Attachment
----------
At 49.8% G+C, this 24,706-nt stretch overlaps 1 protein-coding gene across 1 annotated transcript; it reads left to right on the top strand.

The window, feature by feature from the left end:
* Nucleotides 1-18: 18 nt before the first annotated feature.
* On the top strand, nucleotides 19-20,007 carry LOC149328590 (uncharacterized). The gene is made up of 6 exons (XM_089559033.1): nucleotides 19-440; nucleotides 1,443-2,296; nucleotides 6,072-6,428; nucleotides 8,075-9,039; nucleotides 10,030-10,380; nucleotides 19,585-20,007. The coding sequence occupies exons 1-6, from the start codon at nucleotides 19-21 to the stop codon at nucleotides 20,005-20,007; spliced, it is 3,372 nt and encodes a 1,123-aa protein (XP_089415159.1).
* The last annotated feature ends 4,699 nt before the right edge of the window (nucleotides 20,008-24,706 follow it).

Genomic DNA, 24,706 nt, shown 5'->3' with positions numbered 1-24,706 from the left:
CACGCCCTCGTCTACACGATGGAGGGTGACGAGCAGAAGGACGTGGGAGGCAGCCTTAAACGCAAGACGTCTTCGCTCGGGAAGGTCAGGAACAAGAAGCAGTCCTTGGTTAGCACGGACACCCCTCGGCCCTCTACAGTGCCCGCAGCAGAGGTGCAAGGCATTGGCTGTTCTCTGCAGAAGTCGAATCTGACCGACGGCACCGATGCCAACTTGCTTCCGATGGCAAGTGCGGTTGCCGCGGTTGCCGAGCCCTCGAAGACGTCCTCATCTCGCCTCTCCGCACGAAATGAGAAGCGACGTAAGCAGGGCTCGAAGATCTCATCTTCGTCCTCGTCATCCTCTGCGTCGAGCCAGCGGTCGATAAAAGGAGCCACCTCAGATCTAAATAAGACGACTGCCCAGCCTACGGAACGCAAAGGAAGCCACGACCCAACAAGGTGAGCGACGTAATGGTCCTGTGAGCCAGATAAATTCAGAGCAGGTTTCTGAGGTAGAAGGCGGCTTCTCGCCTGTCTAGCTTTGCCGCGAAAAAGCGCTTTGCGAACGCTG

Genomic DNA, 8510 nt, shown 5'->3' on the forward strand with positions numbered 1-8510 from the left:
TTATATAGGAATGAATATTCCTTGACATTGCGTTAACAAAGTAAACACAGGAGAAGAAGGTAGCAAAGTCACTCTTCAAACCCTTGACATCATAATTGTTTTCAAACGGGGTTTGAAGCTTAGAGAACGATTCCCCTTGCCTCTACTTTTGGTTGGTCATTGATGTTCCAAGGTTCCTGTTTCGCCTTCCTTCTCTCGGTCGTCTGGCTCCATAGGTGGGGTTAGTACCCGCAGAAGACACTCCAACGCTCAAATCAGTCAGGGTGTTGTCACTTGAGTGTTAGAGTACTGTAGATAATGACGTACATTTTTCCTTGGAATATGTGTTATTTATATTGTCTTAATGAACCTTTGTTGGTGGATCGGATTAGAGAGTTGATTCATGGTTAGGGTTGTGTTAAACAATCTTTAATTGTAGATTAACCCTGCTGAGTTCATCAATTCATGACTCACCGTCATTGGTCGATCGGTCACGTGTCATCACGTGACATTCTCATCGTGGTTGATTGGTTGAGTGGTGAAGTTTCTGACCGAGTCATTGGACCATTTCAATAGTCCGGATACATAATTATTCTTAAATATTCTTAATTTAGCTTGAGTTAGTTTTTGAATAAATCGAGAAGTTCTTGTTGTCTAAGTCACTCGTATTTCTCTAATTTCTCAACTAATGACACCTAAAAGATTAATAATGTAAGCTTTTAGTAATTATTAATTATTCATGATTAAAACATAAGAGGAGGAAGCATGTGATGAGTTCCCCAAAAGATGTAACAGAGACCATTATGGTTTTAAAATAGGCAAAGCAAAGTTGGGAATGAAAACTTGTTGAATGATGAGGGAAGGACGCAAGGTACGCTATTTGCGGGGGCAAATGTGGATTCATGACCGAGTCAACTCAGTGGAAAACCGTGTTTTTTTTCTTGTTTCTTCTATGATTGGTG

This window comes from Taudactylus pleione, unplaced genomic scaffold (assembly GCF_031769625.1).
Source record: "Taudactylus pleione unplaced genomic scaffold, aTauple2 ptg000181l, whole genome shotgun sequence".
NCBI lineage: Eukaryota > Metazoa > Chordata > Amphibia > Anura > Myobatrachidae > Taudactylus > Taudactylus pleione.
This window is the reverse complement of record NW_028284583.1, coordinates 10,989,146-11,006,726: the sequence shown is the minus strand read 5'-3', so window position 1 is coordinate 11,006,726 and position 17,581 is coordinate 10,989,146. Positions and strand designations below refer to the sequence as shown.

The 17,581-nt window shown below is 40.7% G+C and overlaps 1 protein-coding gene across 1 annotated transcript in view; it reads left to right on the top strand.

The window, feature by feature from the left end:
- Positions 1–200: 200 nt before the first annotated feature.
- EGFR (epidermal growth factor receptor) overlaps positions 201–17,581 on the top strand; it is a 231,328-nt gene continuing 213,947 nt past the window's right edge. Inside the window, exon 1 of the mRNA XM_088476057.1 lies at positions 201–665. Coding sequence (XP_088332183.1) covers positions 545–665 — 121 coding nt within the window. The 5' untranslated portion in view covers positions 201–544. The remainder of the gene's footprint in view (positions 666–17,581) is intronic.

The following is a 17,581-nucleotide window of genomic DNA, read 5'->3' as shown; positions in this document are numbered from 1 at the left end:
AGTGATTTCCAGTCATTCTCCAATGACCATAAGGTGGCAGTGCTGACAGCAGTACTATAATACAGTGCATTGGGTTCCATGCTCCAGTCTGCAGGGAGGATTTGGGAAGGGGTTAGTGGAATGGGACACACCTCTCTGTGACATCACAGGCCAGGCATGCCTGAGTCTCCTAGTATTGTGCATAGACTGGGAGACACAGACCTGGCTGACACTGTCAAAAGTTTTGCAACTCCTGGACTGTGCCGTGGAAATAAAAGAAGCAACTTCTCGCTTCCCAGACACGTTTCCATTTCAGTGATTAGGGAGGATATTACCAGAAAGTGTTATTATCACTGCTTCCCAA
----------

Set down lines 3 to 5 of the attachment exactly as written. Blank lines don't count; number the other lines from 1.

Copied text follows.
* Nucleotides 1-18: 18 nt before the first annotated feature.
* On the top strand, nucleotides 19-20,007 carry LOC149328590 (uncharacterized). The gene is made up of 6 exons (XM_089559033.1): nucleotides 19-440; nucleotides 1,443-2,296; nucleotides 6,072-6,428; nucleotides 8,075-9,039; nucleotides 10,030-10,380; nucleotides 19,585-20,007. The coding sequence occupies exons 1-6, from the start codon at nucleotides 19-21 to the stop codon at nucleotides 20,005-20,007; spliced, it is 3,372 nt and encodes a 1,123-aa protein (XP_089415159.1).
* The last annotated feature ends 4,699 nt before the right edge of the window (nucleotides 20,008-24,706 follow it).